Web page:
Nearly 25 percent of annual deaths worldwide are due to unhealthy environmental conditions, according to a World Health Organization (WHO) report published March 15.
“Findings confirm that 23 percent of global deaths and 26 percent of deaths among children under 5 are due to modifiable environmental factors. Heading this list are stroke, ischemic heart disease, diarrhea and cancers,” WHO stated.
Children under 5 and adults over 50 are the most vulnerable populations globally, and the majority of deaths from unhealthy environments occur in lower-income nations.
Key environmental factors that contribute to these deaths and must be addressed include: potable water access, sanitation systems and hygiene practices, air pollution as well as household practices (such as the type of fuels used for cooking) and workplace conditions.
The impact of climate change on local ecosystems must also be accounted for in policies seeking to reduce deaths resulting from unhealthy living conditions.
“Climate change can affect health in many ways, ranging from heat stroke to increased risks from expanding areas of disease transmission of vector-borne diseases. Also, indirect effects may be considerable, such as malnutrition and reduced access to safe drinking water sources and possibly more wide-ranging effects causing political instability or migration,” WHO noted. “Climate change is therefore a major health challenge and one which is set to increase in the near term.”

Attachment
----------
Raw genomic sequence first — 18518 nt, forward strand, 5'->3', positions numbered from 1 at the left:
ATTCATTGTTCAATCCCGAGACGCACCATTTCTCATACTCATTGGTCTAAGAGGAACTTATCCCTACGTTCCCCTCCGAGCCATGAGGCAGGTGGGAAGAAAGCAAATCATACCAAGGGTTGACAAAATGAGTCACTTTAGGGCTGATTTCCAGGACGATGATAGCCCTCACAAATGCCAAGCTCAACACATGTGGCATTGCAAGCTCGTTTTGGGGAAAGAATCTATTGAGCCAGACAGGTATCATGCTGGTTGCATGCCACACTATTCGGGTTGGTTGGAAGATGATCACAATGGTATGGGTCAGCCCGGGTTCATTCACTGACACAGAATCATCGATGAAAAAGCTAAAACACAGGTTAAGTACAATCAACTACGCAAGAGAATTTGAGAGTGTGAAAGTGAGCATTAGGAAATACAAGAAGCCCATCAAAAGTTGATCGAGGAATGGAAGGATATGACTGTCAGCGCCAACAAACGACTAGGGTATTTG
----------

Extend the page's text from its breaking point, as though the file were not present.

In addressing climate change and other modifiable environmental issues that negatively impact health, realistic strategies must be developed and implemented, the report emphasized.
For example, cars cannot be banned, but “clean motor vehicle technologies and alternative modes of transport (rail, bus, cycling and walking)” can be encouraged through government policies and community education.
Global health concerns due to harmful environmental conditions must not be viewed in isolation but must be addressed through “coordinated health, environment and development policies” – a concept that informed the drafting of the Sustainable Development Goals.
For example, poverty reduction initiatives tend to reduce deaths caused by environmental factors; however, development initiatives can bring “modern risks, such as ambient air pollution and unsafe use of chemicals” without effective regulation.
Without a balanced, coordinated approach, similar negative impacts might result from efforts to address global deaths resulting from preventable environmental factors.
The full report is available here.